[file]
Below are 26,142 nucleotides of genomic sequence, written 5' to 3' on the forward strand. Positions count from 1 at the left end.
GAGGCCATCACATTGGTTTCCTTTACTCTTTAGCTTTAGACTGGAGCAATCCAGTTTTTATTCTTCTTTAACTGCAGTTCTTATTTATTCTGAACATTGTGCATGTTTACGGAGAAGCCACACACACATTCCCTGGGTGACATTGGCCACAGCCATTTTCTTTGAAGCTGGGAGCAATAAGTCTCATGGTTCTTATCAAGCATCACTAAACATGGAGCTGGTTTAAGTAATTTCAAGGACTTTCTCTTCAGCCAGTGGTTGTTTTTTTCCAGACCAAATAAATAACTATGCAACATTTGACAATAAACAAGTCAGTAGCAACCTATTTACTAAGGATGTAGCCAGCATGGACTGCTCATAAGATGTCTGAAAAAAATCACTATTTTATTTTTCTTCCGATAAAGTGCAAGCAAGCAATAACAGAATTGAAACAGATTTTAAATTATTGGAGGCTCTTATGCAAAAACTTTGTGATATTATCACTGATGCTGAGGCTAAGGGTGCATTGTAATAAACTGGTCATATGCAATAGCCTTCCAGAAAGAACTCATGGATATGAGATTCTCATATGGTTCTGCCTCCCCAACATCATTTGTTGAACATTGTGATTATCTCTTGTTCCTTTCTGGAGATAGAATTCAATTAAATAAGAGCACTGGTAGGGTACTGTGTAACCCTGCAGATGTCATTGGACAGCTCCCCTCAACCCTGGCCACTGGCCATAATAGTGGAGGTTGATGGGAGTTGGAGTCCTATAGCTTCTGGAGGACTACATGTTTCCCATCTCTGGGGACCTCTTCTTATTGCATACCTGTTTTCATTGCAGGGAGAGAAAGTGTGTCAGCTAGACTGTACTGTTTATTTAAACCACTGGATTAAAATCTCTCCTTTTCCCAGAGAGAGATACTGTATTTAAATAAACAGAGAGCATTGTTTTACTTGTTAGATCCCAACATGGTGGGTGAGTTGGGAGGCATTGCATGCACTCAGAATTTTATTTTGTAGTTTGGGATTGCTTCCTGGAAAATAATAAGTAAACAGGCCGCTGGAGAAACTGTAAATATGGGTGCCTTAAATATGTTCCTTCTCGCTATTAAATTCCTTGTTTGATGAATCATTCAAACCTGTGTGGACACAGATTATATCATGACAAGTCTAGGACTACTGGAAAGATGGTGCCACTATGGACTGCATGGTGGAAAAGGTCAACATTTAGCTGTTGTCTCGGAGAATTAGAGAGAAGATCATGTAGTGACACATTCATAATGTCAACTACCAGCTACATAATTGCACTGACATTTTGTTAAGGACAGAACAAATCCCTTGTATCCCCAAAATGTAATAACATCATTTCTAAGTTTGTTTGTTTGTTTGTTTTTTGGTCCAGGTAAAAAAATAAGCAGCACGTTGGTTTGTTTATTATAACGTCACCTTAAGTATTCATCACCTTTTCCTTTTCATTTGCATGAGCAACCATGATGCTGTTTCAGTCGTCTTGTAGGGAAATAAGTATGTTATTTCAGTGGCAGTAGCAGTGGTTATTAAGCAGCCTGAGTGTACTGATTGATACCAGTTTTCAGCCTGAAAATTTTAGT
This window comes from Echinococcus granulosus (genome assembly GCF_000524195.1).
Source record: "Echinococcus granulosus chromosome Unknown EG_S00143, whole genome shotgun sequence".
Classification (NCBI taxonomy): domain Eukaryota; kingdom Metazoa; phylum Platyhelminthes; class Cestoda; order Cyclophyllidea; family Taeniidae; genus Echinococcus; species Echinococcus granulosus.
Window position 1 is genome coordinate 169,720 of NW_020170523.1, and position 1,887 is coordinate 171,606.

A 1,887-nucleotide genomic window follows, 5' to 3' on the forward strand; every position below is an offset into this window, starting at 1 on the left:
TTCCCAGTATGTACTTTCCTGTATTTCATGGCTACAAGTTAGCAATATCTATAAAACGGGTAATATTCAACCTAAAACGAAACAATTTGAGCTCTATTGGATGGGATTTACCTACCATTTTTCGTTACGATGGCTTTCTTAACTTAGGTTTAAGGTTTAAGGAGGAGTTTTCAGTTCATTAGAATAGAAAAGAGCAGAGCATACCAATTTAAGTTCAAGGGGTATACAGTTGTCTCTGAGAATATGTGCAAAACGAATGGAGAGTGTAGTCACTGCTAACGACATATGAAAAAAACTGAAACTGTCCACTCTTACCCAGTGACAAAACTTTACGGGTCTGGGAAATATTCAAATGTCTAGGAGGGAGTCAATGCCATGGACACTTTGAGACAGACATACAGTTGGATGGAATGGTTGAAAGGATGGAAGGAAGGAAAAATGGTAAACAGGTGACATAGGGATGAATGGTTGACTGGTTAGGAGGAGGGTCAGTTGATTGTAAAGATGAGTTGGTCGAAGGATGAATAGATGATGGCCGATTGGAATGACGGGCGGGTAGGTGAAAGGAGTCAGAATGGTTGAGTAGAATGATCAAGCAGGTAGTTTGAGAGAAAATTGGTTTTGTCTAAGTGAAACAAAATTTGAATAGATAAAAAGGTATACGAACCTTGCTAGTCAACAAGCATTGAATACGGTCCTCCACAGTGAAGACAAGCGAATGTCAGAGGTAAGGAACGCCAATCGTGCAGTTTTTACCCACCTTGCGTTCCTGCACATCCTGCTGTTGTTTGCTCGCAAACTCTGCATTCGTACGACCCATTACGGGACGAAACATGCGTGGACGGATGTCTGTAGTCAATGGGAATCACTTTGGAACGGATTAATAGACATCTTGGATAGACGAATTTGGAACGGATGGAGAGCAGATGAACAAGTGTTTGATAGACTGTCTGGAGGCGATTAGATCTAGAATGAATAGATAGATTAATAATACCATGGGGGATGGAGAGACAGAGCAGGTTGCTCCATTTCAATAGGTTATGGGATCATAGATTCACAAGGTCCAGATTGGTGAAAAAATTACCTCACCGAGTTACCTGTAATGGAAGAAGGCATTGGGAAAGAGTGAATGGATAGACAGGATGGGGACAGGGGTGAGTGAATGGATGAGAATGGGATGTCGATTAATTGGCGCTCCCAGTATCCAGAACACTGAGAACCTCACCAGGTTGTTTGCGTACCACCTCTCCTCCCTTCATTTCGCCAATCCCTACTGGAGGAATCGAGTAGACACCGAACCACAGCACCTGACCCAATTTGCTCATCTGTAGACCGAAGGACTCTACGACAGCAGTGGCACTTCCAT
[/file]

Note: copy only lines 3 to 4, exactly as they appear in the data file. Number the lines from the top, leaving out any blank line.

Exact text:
This window comes from Echinococcus granulosus (genome assembly GCF_000524195.1).
Source record: "Echinococcus granulosus chromosome Unknown EG_S00143, whole genome shotgun sequence".